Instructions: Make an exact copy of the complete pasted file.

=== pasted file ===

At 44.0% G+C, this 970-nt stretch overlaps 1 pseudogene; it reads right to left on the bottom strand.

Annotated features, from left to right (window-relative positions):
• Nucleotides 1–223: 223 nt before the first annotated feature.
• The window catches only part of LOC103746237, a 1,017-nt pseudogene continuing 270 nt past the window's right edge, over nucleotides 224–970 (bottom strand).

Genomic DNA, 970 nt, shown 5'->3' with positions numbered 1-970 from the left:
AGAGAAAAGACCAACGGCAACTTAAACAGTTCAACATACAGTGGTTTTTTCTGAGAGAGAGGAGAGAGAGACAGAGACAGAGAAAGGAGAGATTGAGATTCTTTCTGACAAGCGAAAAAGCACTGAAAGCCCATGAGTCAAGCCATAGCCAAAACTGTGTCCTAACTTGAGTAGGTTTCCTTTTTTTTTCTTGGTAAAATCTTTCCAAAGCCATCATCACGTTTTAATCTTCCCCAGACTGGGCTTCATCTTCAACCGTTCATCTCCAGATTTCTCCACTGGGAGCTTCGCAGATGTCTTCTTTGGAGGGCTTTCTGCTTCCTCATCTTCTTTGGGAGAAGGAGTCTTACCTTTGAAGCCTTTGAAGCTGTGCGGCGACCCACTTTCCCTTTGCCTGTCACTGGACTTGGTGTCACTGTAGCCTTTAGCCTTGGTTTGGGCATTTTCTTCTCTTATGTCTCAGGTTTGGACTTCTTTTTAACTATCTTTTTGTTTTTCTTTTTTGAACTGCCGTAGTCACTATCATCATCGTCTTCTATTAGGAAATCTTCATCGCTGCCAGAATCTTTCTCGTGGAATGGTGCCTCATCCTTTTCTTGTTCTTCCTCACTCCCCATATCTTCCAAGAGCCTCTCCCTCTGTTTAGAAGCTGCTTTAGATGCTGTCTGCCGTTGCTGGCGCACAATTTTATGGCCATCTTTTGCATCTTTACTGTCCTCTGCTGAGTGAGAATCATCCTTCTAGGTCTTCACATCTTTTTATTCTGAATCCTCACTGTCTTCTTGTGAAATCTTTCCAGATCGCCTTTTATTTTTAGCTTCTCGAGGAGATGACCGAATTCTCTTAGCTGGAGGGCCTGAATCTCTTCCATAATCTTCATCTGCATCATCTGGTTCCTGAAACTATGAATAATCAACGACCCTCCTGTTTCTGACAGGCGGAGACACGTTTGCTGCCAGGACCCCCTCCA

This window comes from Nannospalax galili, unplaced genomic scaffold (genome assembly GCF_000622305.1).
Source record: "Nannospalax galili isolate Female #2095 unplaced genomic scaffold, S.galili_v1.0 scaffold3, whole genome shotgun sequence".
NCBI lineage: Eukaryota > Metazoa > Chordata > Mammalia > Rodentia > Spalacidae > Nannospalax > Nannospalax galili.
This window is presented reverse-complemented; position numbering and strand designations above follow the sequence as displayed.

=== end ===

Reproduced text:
At 44.0% G+C, this 970-nt stretch overlaps 1 pseudogene; it reads right to left on the bottom strand.

Annotated features, from left to right (window-relative positions):
• Nucleotides 1–223: 223 nt before the first annotated feature.
• The window catches only part of LOC103746237, a 1,017-nt pseudogene continuing 270 nt past the window's right edge, over nucleotides 224–970 (bottom strand).

Genomic DNA, 970 nt, shown 5'->3' with positions numbered 1-970 from the left:
AGAGAAAAGACCAACGGCAACTTAAACAGTTCAACATACAGTGGTTTTTTCTGAGAGAGAGGAGAGAGAGACAGAGACAGAGAAAGGAGAGATTGAGATTCTTTCTGACAAGCGAAAAAGCACTGAAAGCCCATGAGTCAAGCCATAGCCAAAACTGTGTCCTAACTTGAGTAGGTTTCCTTTTTTTTTCTTGGTAAAATCTTTCCAAAGCCATCATCACGTTTTAATCTTCCCCAGACTGGGCTTCATCTTCAACCGTTCATCTCCAGATTTCTCCACTGGGAGCTTCGCAGATGTCTTCTTTGGAGGGCTTTCTGCTTCCTCATCTTCTTTGGGAGAAGGAGTCTTACCTTTGAAGCCTTTGAAGCTGTGCGGCGACCCACTTTCCCTTTGCCTGTCACTGGACTTGGTGTCACTGTAGCCTTTAGCCTTGGTTTGGGCATTTTCTTCTCTTATGTCTCAGGTTTGGACTTCTTTTTAACTATCTTTTTGTTTTTCTTTTTTGAACTGCCGTAGTCACTATCATCATCGTCTTCTATTAGGAAATCTTCATCGCTGCCAGAATCTTTCTCGTGGAATGGTGCCTCATCCTTTTCTTGTTCTTCCTCACTCCCCATATCTTCCAAGAGCCTCTCCCTCTGTTTAGAAGCTGCTTTAGATGCTGTCTGCCGTTGCTGGCGCACAATTTTATGGCCATCTTTTGCATCTTTACTGTCCTCTGCTGAGTGAGAATCATCCTTCTAGGTCTTCACATCTTTTTATTCTGAATCCTCACTGTCTTCTTGTGAAATCTTTCCAGATCGCCTTTTATTTTTAGCTTCTCGAGGAGATGACCGAATTCTCTTAGCTGGAGGGCCTGAATCTCTTCCATAATCTTCATCTGCATCATCTGGTTCCTGAAACTATGAATAATCAACGACCCTCCTGTTTCTGACAGGCGGAGACACGTTTGCTGCCAGGACCCCCTCCA

This window comes from Nannospalax galili, unplaced genomic scaffold (genome assembly GCF_000622305.1).
Source record: "Nannospalax galili isolate Female #2095 unplaced genomic scaffold, S.galili_v1.0 scaffold3, whole genome shotgun sequence".
NCBI lineage: Eukaryota > Metazoa > Chordata > Mammalia > Rodentia > Spalacidae > Nannospalax > Nannospalax galili.
This window is presented reverse-complemented; position numbering and strand designations above follow the sequence as displayed.